The present invention comprises a novel digital phase-frequency discriminator including four RS latches and means for providing reset signals to appropriate RS latch terminals. More specifically, the novel discriminator of the present invention comprises a first RS latch coupled to provide first output signals and a second RS latch coupled to provide second output signals. The respective S input terminals of the first and second RS latches are coupled to receive respective first and second input signals. Respective third and fourth RS latches include respective S input terminals coupled to the respective Q output terminals of the first and second RS latches. The respective third and fourth RS latches further include respective Q output terminals coupled to the respective R input terminals of the first and second RS latches. The digital phase-frequency discriminator of the present invention further comprises a logic gate for providing a reset signal when the first and second input signals both have changed from a first to a second logic state following a common reset of the respective first and second RS latches such that the first and second output signals change back from the second to the first logical state after a reset time interval substantially long enough for the respective first and second output signals to reach full logic amplitude levels for the second logical state.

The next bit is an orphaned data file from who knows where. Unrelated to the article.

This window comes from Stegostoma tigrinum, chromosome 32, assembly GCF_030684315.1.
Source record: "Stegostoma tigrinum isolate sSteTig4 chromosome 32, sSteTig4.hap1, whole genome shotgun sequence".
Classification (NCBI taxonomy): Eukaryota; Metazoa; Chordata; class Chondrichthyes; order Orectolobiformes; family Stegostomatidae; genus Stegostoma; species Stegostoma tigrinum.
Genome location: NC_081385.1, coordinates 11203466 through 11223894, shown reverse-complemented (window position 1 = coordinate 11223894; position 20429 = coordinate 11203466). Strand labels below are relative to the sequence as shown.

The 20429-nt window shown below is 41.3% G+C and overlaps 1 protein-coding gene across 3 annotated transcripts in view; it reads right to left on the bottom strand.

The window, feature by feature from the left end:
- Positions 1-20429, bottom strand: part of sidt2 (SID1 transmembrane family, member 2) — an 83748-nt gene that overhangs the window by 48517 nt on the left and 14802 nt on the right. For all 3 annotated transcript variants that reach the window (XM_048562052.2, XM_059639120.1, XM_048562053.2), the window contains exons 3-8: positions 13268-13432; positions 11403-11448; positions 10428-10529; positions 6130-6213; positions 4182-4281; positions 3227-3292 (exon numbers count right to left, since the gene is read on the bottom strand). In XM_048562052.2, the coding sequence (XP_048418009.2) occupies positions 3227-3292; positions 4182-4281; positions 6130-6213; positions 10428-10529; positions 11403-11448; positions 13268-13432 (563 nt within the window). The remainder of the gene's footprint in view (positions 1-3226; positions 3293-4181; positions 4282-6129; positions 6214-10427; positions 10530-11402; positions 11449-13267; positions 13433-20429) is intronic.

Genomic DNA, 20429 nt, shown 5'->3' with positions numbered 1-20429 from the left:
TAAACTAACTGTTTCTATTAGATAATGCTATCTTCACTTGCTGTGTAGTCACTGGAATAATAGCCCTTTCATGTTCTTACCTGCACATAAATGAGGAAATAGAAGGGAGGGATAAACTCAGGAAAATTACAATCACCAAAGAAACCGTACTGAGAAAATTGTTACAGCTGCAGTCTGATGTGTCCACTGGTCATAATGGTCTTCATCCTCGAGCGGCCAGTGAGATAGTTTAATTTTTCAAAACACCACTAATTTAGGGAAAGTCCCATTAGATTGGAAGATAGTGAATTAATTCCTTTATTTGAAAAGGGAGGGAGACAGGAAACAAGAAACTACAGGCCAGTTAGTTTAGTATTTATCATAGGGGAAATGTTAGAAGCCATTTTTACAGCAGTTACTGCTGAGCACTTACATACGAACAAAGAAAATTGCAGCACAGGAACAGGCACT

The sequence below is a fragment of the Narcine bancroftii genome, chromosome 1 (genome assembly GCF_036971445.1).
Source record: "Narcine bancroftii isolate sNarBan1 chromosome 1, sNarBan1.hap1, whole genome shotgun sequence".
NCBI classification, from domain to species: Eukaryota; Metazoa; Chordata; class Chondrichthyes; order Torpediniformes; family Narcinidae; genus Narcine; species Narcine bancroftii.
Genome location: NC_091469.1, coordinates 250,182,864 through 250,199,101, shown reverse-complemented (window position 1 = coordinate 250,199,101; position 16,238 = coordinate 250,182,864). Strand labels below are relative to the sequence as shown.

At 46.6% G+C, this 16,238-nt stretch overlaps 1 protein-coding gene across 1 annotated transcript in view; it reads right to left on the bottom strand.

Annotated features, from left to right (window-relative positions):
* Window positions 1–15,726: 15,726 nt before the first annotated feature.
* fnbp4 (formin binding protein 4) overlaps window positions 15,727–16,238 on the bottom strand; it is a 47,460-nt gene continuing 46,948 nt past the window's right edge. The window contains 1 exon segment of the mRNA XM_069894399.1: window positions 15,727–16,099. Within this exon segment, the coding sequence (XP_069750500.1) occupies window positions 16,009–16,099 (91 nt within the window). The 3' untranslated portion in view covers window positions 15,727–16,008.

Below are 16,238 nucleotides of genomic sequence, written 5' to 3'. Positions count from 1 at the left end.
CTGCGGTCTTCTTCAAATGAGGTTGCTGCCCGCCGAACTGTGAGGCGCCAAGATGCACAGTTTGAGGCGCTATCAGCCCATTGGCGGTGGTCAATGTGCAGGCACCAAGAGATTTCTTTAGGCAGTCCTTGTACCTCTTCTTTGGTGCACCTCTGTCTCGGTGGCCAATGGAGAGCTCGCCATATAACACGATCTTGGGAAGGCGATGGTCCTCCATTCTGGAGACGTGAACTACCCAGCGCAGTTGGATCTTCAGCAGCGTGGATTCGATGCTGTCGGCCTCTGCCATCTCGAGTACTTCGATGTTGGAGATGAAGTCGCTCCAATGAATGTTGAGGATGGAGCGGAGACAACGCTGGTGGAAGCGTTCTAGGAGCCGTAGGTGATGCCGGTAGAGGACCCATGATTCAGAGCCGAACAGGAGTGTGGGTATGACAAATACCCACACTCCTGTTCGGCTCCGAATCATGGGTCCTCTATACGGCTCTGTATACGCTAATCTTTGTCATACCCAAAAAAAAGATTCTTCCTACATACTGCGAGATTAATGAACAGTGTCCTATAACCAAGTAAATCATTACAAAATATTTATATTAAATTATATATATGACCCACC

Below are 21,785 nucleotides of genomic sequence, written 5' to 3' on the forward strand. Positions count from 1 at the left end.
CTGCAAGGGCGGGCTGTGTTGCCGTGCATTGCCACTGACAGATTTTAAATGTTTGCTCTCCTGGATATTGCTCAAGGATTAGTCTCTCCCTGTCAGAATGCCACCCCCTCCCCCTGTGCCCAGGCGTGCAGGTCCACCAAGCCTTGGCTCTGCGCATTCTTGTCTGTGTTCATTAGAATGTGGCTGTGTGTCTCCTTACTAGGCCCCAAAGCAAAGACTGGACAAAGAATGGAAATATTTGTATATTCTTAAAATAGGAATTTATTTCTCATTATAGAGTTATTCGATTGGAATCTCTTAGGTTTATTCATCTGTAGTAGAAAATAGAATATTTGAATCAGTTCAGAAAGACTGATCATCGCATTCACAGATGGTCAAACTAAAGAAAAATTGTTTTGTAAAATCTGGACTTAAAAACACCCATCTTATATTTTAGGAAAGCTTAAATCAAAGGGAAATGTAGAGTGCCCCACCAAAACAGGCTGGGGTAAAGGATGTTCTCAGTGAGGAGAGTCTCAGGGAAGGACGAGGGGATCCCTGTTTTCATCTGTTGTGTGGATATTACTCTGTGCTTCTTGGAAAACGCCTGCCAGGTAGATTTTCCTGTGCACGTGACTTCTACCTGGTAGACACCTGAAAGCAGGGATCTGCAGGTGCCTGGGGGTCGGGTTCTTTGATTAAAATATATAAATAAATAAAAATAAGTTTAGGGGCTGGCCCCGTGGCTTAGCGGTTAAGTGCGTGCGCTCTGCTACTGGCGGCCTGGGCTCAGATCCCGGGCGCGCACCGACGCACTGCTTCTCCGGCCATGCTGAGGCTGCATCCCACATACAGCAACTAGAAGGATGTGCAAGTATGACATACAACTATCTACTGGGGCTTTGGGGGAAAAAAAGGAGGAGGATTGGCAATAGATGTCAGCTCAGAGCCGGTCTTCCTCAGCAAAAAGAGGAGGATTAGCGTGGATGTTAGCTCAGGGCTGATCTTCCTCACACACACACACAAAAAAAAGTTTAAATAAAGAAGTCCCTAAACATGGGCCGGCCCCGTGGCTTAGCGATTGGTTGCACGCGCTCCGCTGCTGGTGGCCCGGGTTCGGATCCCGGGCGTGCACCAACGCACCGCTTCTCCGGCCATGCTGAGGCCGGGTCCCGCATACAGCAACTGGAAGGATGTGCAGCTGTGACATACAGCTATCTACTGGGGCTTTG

The present invention also comprises a method for detecting a phase difference between two input signals. The method comprises the steps of first setting first and second output signals to a first logical state. A first input signal is received, and the first output signal is changed from the first logical state to a second logical state in response to the first input signal. A second input signal is received, and the second output signal is changed from the first logical state to the second logical state in response to the second input signal. After the reception of both the first and second input signals, the first and second output signals are reset to the first logical state, the step of resetting occuring after both the first and the second output signals have substantially reached full-logic level amplitudes for the second logical state.